Thoughts of an (almost) Retired Fundraiser

For thirty years I have raised money, given it out, told others how to do it and even lectured on it at Universities. However, as in most industries, I’m still learning.

Gary Bentham 18th February 2019

Thoughts of an (almost) Retired Fundraiser

There is no black art book of fundraising, but there are a few hard and fast rules that can be almost summed up in a mantra, Need-Project-Outcome. There are very few funders, and for that read none, who will give you money just because they sympathise with the fact that you are looking after three-legged gerbils! You have to demonstrate the need, show how your project will meet this need and that you have an idea of what outcomes this project will achieve.

I agree it can be frustrating when a funder, be that a Trust, the Lottery or an individual doesn’t get what you are trying to do and therefore doesn’t support you, but why should they? The odds are they’ve never heard of your organisation before, so it is up to you to get this down in an application in plain speech.

Equally, it can be frustrating for a grant-making panel when they can see an outline of a good project but with no substance in the application showing who asked for the project and what it is aiming to achieve. You may ask why the funder doesn’t come back to you for more information? Most funding bodies get thousands, even tens of thousands of applications a year. They cannot chase up applications for missing information, it would be time-consuming and costly. So no, it is up to you to get the information down in your application.

If you are new to fundraising I would advise you go to some fundraising advice sessions or training. In Dorset, Bournemouth and Poole Councils for Voluntary Services and Dorset Community Action deliver some good ones. Also, when researching a potential funder look out for those magic words, ‘this Trust welcomes preliminary discussions.’ So before getting down to 2 to 4 hours of application writing, email or ring them and briefly run your idea past them for advice. This has the added advantage that if you do submit an application, they will already have heard of you.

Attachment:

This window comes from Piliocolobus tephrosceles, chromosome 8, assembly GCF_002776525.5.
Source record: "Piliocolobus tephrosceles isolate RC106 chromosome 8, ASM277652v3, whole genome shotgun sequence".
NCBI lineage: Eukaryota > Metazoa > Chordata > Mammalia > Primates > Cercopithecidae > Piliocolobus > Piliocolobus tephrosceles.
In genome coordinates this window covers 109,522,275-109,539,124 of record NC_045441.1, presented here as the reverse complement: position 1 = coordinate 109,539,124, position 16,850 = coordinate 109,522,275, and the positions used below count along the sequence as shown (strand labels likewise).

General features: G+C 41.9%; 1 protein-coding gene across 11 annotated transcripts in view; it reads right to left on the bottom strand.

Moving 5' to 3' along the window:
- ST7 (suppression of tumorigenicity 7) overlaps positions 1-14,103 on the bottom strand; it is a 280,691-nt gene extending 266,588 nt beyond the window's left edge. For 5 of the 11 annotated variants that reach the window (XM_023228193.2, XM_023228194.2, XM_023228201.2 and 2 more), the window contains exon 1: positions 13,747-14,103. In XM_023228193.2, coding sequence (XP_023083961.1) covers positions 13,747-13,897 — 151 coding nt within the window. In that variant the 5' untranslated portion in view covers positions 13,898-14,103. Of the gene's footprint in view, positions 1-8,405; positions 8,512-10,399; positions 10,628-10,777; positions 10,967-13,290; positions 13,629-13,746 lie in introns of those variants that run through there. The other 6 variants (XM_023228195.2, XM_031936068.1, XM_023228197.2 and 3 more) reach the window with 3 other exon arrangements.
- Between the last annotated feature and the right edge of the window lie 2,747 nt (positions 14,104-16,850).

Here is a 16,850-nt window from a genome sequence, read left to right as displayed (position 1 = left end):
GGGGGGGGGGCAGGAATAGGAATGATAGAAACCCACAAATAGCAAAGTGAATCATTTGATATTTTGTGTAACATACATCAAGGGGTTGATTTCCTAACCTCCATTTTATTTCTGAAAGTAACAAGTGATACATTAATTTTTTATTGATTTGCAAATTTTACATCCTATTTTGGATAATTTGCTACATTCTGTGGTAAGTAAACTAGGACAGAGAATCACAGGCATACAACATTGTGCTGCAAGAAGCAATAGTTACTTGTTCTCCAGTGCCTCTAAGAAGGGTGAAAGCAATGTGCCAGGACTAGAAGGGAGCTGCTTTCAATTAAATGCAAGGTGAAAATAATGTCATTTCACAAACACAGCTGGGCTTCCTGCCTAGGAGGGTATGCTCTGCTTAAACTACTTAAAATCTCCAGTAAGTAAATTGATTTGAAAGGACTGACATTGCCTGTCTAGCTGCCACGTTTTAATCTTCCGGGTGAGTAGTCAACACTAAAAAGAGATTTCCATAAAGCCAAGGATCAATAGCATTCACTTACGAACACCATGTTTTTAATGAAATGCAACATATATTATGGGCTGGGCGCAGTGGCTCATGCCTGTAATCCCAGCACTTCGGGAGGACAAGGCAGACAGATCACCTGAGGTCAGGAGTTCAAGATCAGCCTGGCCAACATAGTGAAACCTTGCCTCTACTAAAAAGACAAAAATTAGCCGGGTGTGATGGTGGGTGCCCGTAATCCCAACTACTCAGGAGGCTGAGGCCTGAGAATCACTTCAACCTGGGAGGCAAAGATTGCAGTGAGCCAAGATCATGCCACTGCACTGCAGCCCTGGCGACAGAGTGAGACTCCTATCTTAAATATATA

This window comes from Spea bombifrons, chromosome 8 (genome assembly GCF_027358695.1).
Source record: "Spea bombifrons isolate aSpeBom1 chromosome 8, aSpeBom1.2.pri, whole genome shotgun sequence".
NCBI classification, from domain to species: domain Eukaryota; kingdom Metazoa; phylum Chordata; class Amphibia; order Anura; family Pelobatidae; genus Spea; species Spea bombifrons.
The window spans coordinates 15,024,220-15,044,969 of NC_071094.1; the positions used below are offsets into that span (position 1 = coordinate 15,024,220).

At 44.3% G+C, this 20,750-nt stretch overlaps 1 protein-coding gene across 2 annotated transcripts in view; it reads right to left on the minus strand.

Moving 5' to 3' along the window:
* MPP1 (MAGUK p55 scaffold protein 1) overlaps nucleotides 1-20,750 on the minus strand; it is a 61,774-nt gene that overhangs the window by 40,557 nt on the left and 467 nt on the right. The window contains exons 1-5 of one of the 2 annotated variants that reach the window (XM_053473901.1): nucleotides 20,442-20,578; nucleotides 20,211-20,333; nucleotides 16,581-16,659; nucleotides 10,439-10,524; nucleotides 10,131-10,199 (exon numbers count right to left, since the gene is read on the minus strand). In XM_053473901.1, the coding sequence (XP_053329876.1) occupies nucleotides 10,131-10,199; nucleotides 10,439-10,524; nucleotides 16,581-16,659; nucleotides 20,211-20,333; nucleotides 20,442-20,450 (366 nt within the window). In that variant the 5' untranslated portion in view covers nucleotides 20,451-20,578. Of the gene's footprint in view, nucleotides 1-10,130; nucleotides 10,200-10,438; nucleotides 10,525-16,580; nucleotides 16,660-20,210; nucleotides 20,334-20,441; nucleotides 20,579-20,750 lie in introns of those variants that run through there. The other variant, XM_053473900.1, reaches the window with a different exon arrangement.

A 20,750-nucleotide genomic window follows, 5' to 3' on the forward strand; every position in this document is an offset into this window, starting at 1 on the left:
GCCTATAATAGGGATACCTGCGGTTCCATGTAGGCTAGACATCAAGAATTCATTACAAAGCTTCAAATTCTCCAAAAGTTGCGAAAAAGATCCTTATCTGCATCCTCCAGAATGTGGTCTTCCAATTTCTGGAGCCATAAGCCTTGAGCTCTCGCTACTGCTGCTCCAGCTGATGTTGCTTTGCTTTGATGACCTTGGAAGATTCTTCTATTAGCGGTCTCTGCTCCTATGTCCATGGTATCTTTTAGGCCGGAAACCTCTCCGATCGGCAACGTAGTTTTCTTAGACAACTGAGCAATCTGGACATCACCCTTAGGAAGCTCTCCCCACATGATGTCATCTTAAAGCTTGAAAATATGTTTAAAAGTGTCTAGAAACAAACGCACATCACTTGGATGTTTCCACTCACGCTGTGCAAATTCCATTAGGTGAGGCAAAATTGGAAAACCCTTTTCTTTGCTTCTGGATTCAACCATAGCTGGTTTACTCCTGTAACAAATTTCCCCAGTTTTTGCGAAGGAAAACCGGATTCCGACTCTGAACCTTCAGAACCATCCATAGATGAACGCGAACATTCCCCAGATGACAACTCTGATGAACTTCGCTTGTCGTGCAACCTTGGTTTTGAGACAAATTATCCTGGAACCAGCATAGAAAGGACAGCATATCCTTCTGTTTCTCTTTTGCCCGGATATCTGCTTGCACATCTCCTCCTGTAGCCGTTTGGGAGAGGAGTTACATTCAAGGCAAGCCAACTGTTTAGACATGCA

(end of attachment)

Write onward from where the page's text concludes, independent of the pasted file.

Many of the funders have been in your shoes and are ready and willing to give advice so you do not waste your time and theirs. Dorset Community Foundation is one of those, they have staff who are experienced and will willingly give you advice on what they need to see in your applications and if it doesn’t suit their current programmes, they can signpost you to where it might.

So, in conclusion, what I have learned over 30 years is that the key to eventual success in fundraising is research, read the guidelines, practice the mantra Need-Project-Outcome and if possible ask someone, but not me I’m retired, well almost.

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